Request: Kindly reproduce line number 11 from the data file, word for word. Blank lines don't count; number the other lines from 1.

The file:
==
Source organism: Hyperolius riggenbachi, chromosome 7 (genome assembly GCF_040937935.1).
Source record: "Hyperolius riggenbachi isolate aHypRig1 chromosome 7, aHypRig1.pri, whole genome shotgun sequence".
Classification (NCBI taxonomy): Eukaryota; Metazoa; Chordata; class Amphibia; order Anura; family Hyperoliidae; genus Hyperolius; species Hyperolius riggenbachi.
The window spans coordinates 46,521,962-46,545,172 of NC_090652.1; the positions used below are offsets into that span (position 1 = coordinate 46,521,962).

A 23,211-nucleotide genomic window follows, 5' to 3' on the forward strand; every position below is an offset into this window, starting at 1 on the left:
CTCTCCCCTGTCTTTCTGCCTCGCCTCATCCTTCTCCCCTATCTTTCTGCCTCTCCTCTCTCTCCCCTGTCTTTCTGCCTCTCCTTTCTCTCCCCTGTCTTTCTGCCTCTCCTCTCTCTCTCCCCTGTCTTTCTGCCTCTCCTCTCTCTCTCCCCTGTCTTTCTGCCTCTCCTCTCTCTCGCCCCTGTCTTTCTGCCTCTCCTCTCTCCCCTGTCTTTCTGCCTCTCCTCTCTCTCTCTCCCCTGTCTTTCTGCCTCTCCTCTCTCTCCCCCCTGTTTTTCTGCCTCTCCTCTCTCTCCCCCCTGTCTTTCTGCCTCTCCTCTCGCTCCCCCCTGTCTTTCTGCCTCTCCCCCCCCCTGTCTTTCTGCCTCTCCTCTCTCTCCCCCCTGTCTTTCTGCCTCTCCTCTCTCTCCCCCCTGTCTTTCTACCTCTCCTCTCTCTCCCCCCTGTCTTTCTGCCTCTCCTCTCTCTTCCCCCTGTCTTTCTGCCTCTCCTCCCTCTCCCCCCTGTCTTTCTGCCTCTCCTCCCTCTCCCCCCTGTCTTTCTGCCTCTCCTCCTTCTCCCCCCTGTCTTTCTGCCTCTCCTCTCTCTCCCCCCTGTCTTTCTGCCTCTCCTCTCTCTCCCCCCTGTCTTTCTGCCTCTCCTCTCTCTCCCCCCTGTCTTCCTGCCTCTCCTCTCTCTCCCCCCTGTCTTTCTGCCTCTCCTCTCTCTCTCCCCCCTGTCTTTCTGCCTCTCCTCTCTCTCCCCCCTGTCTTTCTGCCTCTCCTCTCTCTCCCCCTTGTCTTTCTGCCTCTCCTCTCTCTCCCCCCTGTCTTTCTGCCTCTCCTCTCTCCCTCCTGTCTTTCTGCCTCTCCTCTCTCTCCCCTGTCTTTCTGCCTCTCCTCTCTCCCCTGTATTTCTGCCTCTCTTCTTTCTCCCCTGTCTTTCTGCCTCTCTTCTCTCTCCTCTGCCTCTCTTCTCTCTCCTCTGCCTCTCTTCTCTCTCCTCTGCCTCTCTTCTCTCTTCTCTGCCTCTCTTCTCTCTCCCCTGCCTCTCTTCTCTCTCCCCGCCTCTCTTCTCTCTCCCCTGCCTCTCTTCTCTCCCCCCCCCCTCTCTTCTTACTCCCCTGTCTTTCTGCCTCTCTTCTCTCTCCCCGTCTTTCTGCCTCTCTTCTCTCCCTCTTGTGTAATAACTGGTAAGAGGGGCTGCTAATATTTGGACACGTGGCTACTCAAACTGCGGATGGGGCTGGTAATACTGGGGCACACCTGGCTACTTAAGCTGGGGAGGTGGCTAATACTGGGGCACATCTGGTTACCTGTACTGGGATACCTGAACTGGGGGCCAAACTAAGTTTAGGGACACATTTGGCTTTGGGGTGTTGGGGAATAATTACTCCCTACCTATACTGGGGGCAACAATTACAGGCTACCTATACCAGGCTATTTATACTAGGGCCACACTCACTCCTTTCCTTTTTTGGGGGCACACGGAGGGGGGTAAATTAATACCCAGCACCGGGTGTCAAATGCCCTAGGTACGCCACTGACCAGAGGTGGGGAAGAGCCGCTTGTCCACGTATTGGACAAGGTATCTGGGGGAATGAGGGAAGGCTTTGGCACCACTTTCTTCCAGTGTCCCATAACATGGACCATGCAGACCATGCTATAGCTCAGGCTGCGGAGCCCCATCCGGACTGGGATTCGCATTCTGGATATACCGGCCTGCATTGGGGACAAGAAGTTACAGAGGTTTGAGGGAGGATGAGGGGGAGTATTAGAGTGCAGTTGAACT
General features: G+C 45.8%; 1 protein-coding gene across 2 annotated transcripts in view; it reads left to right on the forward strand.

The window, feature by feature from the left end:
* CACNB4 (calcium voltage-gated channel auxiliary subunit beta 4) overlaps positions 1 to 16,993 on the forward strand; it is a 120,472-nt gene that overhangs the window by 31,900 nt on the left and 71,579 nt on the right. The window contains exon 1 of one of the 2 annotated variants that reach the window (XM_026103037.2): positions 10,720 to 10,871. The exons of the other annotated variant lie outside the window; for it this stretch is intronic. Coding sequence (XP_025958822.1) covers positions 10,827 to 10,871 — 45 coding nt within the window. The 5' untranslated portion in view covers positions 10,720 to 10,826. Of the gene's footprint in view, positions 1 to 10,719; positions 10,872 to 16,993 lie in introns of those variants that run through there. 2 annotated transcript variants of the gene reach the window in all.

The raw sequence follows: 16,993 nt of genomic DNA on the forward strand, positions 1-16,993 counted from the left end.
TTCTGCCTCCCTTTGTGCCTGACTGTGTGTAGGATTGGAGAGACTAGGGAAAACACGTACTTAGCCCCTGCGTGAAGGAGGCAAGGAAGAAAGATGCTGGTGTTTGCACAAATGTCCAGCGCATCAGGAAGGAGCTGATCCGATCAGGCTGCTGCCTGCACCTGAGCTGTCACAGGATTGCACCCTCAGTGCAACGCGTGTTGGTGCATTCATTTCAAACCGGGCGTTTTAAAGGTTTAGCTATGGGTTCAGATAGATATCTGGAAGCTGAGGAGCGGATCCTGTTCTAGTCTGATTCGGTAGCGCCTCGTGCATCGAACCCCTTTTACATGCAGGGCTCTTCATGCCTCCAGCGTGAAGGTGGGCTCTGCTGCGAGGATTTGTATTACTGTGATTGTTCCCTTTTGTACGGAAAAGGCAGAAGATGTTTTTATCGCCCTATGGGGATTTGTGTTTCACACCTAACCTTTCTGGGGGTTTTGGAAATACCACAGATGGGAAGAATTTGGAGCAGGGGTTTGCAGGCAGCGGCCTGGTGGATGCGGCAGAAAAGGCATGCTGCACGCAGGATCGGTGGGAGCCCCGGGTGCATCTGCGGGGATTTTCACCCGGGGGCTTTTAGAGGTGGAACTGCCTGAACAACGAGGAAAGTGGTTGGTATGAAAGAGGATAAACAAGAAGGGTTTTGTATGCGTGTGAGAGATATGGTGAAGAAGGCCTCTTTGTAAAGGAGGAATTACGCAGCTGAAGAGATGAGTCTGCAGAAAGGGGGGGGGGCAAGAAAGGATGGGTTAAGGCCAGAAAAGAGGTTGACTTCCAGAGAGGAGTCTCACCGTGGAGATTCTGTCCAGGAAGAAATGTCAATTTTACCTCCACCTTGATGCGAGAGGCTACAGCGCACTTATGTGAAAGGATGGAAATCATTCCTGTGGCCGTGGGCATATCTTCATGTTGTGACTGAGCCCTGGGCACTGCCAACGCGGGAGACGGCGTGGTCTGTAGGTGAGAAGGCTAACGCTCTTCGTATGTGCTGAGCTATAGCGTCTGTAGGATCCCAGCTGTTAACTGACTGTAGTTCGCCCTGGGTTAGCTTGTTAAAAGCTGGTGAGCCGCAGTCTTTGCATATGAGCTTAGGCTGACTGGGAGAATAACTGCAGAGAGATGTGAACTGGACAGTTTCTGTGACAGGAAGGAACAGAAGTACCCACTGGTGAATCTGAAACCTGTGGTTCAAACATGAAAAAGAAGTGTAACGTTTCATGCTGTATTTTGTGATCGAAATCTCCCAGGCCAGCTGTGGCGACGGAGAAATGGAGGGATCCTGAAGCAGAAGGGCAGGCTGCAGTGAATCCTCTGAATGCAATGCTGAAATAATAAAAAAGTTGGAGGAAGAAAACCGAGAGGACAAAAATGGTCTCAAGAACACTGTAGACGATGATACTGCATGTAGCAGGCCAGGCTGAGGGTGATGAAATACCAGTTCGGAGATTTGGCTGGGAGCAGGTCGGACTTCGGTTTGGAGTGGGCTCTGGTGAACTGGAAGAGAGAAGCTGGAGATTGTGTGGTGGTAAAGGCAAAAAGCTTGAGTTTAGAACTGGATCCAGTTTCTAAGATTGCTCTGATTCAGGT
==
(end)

TTCTGCCTCCCTTTGTGCCTGACTGTGTGTAGGATTGGAGAGACTAGGGAAAACACGTACTTAGCCCCTGCGTGAAGGAGGCAAGGAAGAAAGATGCTGGTGTTTGCACAAATGTCCAGCGCATCAGGAAGGAGCTGATCCGATCAGGCTGCTGCCTGCACCTGAGCTGTCACAGGATTGCACCCTCAGTGCAACGCGTGTTGGTGCATTCATTTCAAACCGGGCGTTTTAAAGGTTTAGCTATGGGTTCAGATAGATATCTGGAAGCTGAGGAGCGGATCCTGTTCTAGTCTGATTCGGTAGCGCCTCGTGCATCGAACCCCTTTTACATGCAGGGCTCTTCATGCCTCCAGCGTGAAGGTGGGCTCTGCTGCGAGGATTTGTATTACTGTGATTGTTCCCTTTTGTACGGAAAAGGCAGAAGATGTTTTTATCGCCCTATGGGGATTTGTGTTTCACACCTAACCTTTCTGGGGGTTTTGGAAATACCACAGATGGGAAGAATTTGGAGCAGGGGTTTGCAGGCAGCGGCCTGGTGGATGCGGCAGAAAAGGCATGCTGCACGCAGGATCGGTGGGAGCCCCGGGTGCATCTGCGGGGATTTTCACCCGGGGGCTTTTAGAGGTGGAACTGCCTGAACAACGAGGAAAGTGGTTGGTATGAAAGAGGATAAACAAGAAGGGTTTTGTATGCGTGTGAGAGATATGGTGAAGAAGGCCTCTTTGTAAAGGAGGAATTACGCAGCTGAAGAGATGAGTCTGCAGAAAGGGGGGGGGGCAAGAAAGGATGGGTTAAGGCCAGAAAAGAGGTTGACTTCCAGAGAGGAGTCTCACCGTGGAGATTCTGTCCAGGAAGAAATGTCAATTTTACCTCCACCTTGATGCGAGAGGCTACAGCGCACTTATGTGAAAGGATGGAAATCATTCCTGTGGCCGTGGGCATATCTTCATGTTGTGACTGAGCCCTGGGCACTGCCAACGCGGGAGACGGCGTGGTCTGTAGGTGAGAAGGCTAACGCTCTTCGTATGTGCTGAGCTATAGCGTCTGTAGGATCCCAGCTGTTAACTGACTGTAGTTCGCCCTGGGTTAGCTTGTTAAAAGCTGGTGAGCCGCAGTCTTTGCATATGAGCTTAGGCTGACTGGGAGAATAACTGCAGAGAGATGTGAACTGGACAGTTTCTGTGACAGGAAGGAACAGAAGTACCCACTGGTGAATCTGAAACCTGTGGTTCAAACATGAAAAAGAAGTGTAACGTTTCATGCTGTATTTTGTGATCGAAATCTCCCAGGCCAGCTGTGGCGACGGAGAAATGGAGGGATCCTGAAGCAGAAGGGCAGGCTGCAGTGAATCCTCTGAATGCAATGCTGAAATAATAAAAAAGTTGGAGGAAGAAAACCGAGAGGACAAAAATGGTCTCAAGAACACTGTAGACGATGATACTGCATGTAGCAGGCCAGGCTGAGGGTGATGAAATACCAGTTCGGAGATTTGGCTGGGAGCAGGTCGGACTTCGGTTTGGAGTGGGCTCTGGTGAACTGGAAGAGAGAAGCTGGAGATTGTGTGGTGGTAAAGGCAAAAAGCTTGAGTTTAGAACTGGATCCAGTTTCTAAGATTGCTCTGATTCAGGT